“Mismanagement” responsible for the deaths of the first wave at the CHSLD de Laval, according to the coroner’s inquest – .

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“Mismanagement” responsible for the deaths of the first wave at the CHSLD de Laval, according to the coroner’s inquest – .


A total of 102 residents of Sainte-Dorothées died from COVID-19 during the first wave of the pandemic. By April, two-thirds of the home’s workers had been infected.

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Poor management is responsible for a high number of deaths in a CHSLD in Laval during the first wave of the pandemic, according to a union advisor at the CSN.

Gilles Tremblay, the counselor, made the statement during his testimony during the public inquiry into the deaths in long-term care homes of coroner Géhane Kamel, which focuses this week on the CHSLD Sainte-Dorothée.

Tremblay, who represents nursing aides at the Régie de la santé de Laval, criticized the provincial government for “sending everyone to CHSLDs” to free up places in hospitals at the start of the pandemic. He said that in the midst of the first wave, hardly anyone from long-term care homes had been transferred to hospitals.

“But the hospital was empty, it was a ghost hospital,” Tremblay said, adding that refusing to send nursing home residents to the hospital amounted to “agicide”.

“Why didn’t we give them the chance to have the best ventilators and the best care? Tremblay asked. “Why weren’t they entitled to intensive care?”

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Low in oxygen

Laval Nurses, Respiratory Therapists and Auxiliary Nurses Union vice-president Déreck Cyr said the maximum amount of oxygen in ventilators for COVID-19 patients has been reduced to avoid producing aerosols.

On April 3, 2020, nurses made use of their “right of refusal” – which allows them not to perform a task that endangers their health – and demanded that they be given N95 masks if they were to approach residents whose devices produced aerosols. No N95 was sent to Sainte-Dorothée.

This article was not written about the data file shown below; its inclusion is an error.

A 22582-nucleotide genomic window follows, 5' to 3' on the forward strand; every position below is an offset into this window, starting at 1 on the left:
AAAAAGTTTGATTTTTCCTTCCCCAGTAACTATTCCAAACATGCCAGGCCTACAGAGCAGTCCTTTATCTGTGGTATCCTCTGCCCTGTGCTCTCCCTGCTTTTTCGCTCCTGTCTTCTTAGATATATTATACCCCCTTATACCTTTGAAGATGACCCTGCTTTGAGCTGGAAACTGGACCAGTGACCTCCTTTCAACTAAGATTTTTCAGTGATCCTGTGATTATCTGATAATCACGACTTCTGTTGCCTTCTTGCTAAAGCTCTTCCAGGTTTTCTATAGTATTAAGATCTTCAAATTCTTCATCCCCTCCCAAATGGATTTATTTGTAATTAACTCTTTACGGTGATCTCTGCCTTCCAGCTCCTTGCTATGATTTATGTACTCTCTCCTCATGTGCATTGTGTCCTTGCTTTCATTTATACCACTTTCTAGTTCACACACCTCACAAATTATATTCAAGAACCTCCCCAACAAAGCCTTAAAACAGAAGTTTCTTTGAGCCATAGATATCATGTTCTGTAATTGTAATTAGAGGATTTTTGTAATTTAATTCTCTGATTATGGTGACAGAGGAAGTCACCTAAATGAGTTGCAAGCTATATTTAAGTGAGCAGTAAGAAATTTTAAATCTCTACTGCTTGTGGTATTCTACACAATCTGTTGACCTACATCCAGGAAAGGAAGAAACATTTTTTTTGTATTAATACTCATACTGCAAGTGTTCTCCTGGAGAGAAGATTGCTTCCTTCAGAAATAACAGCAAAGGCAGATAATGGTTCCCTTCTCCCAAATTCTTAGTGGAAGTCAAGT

“The doctor said they were indeed right,” but they had to “reduce the oxygen” even if it was harming the patient, Cyr said.

“It would have been much easier to provide N95s,” he said, adding that managers blamed the department for the decision not to distribute them.

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During this time, no CHSLD doctor went to the home; they all made their diagnosis over the phone.

A total of 102 residents of Sainte-Dorothée died from COVID-19 during the first wave of the pandemic. As of April 2020, two-thirds of the household’s workers had to stay home because they had been infected.

Tremblay also denounced the slowness with which the Laval authority implemented public health measures during the first wave of the pandemic.

He said he requested a screening center in Sainte-Dorothée on March 20, but the mass screening effort did not take place until two weeks later, on April 3 for residents and April 7 for employees. A total of 105 residents tested positive.

Tremblay criticizes the employer for having refused protective equipment for a long time. Indeed, several Sainte-Dorothée employees who have testified over the past two weeks reported that in March, their superiors ordered them to wear only a surgical mask when entering the rooms of infected patients.

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The health authority’s procurement manager, Martin Delage, confirmed in his testimony on Tuesday that the warehouse “had never been out of stock”, despite a handful of times they have approached this possibility. .

The coroner’s inquest aims to examine the deaths of elderly or vulnerable people in residential settings during the COVID-19 pandemic, which accounts for half of the victims of the first wave. Its aim is not to blame, but to make recommendations to avoid future tragedies.

Six CHSLDs and retirement homes were chosen as a sample, with one death examined in each establishment.

This week’s hearings focus on the death, on April 3, 2020, of Anna José Maquet in Sainte-Dorothée.

A national component will then be examined.

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